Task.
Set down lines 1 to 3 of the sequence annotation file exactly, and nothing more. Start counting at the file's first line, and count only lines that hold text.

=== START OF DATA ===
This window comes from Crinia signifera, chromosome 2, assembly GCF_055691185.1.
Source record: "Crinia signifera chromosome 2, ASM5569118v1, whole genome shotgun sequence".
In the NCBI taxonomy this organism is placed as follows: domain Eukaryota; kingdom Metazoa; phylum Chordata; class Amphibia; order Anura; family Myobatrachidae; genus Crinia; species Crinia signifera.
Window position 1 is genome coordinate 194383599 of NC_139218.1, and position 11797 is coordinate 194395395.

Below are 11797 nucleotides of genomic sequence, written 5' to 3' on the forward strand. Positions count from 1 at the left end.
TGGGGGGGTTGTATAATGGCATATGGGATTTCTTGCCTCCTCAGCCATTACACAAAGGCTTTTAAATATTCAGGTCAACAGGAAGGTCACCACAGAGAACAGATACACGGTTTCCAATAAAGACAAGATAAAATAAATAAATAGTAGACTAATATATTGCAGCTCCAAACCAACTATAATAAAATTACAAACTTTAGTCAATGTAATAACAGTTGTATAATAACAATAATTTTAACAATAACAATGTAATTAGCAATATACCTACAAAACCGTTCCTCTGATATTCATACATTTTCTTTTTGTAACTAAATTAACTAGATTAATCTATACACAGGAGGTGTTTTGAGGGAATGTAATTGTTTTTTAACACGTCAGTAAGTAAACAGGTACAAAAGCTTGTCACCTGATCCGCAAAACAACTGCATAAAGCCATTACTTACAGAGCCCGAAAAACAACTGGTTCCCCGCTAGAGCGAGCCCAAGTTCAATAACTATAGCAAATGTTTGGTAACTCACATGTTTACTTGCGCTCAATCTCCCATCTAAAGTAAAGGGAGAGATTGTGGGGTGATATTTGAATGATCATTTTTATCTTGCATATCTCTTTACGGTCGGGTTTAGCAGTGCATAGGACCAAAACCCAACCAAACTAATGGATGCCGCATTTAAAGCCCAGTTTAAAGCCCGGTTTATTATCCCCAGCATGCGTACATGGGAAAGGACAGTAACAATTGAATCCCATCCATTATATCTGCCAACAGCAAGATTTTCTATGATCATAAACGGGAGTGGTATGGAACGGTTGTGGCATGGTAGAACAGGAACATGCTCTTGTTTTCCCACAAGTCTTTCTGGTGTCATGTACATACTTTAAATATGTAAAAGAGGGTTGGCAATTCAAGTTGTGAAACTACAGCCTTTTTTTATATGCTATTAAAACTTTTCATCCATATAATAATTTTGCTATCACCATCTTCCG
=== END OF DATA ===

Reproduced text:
This window comes from Crinia signifera, chromosome 2, assembly GCF_055691185.1.
Source record: "Crinia signifera chromosome 2, ASM5569118v1, whole genome shotgun sequence".
In the NCBI taxonomy this organism is placed as follows: domain Eukaryota; kingdom Metazoa; phylum Chordata; class Amphibia; order Anura; family Myobatrachidae; genus Crinia; species Crinia signifera.